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Isolation and characterization of (gamma, delta) CD4+ T Cell clones derived from human fetal liver cells

AuthorsAparicio, Pedro ; Alonso, José M. ; Toribio, María Luisa ; Marcos, Miguel A. R.; Pezzi, Luis; Martínez-Alonso, Carlos
Issue DateSep-1989
PublisherRockefeller University Press
CitationThe Journal of Experimental Medicine, Volume 170, September 1989, pp. 1009-1014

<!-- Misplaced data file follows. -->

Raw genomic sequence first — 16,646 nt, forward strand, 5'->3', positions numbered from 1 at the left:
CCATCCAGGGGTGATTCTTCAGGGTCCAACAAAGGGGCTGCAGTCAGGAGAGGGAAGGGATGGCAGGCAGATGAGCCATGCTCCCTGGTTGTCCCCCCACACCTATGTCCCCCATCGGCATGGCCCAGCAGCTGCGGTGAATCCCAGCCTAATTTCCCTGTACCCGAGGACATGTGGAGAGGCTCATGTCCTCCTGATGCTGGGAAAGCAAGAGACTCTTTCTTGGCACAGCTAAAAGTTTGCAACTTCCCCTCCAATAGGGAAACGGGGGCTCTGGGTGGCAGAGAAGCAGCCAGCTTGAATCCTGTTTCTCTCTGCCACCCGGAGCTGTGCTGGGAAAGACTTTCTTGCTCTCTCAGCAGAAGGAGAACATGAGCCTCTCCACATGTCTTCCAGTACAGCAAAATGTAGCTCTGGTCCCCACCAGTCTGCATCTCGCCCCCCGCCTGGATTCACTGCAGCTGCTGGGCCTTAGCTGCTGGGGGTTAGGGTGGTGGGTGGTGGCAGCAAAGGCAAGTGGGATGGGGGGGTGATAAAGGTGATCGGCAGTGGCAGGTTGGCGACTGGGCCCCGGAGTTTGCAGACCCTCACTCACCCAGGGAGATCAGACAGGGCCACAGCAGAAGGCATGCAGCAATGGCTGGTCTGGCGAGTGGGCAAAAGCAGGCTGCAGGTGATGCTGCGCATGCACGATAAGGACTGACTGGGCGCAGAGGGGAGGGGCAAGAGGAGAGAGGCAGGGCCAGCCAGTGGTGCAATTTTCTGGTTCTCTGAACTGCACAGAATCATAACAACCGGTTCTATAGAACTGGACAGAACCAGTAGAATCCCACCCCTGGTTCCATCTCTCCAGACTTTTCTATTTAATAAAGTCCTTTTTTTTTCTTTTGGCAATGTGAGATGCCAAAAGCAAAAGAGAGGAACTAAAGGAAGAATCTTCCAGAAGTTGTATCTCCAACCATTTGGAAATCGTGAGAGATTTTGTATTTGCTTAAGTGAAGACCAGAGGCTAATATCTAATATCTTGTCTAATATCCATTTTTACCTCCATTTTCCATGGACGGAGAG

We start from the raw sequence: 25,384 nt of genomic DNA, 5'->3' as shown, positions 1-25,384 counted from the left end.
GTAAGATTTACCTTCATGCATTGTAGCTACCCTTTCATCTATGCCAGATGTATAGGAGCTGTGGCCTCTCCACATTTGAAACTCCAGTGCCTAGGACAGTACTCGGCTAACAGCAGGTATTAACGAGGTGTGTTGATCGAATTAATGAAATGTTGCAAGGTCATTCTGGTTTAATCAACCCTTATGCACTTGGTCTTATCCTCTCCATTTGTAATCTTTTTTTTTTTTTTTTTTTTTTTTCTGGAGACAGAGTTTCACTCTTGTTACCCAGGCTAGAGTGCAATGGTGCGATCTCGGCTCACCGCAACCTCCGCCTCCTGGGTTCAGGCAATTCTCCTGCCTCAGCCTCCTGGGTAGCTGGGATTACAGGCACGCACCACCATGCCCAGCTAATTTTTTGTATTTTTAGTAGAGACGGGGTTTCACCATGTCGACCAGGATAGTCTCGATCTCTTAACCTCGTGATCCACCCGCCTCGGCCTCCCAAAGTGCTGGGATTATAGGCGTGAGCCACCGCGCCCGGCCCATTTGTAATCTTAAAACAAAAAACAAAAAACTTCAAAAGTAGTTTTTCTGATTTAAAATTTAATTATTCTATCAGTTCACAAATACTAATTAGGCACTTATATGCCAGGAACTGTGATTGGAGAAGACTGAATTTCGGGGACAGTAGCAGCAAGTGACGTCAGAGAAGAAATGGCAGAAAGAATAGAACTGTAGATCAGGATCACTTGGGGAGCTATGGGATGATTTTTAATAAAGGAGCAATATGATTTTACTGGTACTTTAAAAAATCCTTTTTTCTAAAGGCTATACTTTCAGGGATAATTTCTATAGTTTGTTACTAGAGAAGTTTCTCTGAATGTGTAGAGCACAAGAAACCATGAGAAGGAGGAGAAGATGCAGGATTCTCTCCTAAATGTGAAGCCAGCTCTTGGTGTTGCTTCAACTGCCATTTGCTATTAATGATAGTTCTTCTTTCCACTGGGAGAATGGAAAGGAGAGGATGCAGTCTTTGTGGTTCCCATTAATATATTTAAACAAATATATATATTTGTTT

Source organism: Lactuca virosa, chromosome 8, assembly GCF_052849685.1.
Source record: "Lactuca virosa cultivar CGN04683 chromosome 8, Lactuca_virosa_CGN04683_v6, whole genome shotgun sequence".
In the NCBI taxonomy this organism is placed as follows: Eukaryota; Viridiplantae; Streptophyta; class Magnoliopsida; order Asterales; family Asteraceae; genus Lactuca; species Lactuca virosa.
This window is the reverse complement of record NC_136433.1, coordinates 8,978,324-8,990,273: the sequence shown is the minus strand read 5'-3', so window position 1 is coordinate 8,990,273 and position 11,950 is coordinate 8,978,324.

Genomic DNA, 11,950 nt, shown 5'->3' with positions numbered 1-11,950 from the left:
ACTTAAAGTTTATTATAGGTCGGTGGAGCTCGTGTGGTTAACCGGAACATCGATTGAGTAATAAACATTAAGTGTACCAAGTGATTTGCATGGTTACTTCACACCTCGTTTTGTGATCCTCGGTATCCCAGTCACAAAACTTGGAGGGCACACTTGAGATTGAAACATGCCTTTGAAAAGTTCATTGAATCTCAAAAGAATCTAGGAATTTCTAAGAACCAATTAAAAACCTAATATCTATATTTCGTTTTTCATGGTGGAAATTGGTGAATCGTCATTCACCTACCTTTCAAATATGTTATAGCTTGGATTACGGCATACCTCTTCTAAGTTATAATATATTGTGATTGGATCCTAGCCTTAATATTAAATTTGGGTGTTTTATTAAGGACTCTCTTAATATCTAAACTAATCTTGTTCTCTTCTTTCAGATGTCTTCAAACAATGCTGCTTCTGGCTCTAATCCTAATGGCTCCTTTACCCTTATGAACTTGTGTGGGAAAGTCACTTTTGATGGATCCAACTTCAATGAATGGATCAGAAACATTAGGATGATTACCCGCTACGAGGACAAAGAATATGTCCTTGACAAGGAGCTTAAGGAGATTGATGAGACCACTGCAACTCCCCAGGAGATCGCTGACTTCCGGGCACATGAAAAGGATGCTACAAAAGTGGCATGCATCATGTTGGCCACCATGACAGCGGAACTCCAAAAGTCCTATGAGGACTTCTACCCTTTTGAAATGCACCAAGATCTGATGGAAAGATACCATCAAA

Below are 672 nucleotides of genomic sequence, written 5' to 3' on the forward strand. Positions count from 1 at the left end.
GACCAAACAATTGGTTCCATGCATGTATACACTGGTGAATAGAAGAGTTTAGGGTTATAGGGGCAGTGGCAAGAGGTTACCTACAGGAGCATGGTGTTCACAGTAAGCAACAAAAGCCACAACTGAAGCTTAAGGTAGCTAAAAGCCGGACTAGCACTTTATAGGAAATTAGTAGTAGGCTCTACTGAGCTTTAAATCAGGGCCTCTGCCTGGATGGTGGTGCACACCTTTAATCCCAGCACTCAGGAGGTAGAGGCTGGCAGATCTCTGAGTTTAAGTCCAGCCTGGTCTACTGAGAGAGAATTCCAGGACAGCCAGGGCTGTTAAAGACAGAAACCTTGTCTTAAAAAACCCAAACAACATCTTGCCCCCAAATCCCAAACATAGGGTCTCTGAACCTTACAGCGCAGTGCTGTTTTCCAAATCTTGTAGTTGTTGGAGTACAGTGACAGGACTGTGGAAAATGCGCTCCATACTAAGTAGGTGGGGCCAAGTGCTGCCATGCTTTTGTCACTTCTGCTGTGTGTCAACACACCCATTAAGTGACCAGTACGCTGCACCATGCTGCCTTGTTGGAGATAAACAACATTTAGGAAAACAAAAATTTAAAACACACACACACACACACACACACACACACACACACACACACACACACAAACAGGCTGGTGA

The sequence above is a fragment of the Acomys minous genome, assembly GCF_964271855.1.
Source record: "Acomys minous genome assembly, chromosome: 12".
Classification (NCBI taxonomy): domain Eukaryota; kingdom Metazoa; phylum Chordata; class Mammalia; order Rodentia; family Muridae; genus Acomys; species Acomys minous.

AbstractT lymphocytes recognize antigen using the TCR, a disulphide-linked heterodimer closely associated with a nonpolymorphic polypeptide complex on the cell surface termed CD3 (1-3). The vast majority of mature T cells in peripheral blood and lymphoid organs use the TCR [alfa/beta], while a minor (1-10%) subpopulation have been shown to express TCR [gamma/delta] (4-7). Recently, the finding that both murine Thy-1 + dendritic epidermal cells (8) and intestinal intraepithelial lymphocytes (9) express mainly the [gamma,delta] receptor led some investigators to propose that T cells carrying this complex could be involved in surveillance of epithelial cell surfaces (10). Interestingly, epidermal cells lack the CD4 and CD8 molecules found on virtually all CD3 [alfa/beta] T cells, while intestinal epithelial cells are exclusively CD8+ , roughly half of them lacking the Thy.l marker. Since during ontogeny, cells bearing the [gamma/delta] receptor appear before those bearing [alfa/beta] (10), we decided to explore their presence throughout human T cell development. We now report that a considerable proportion of fetal liver T cells in 20-wk-old human fetuses are able to grow in IL-2 and express the [gamma/delta] receptor. One striking feature of these cells, besides their anatomical location, is the fact that up to 20% of them express the CD4 marker not previously described on the [gamm/delta] T cells. Analysis of this population at the clonal level reveals that, in contrast with the other CD4 [alfa/beta] T cell clones and with [gamma/delta] double-negative (DN) cells, [gamma/delta] CD4+ cells do not produce IL-2 and are devoid of any cytolytic activity. Thus, they display different properties than either CD4+ [alfa/beta] T cells or [gamma/delta] DN cells, suggesting that CD4+ [gamma/delta] T cells are an ontogenically restricted population expressed at early stages of development, with unique features in the T cell compartment.
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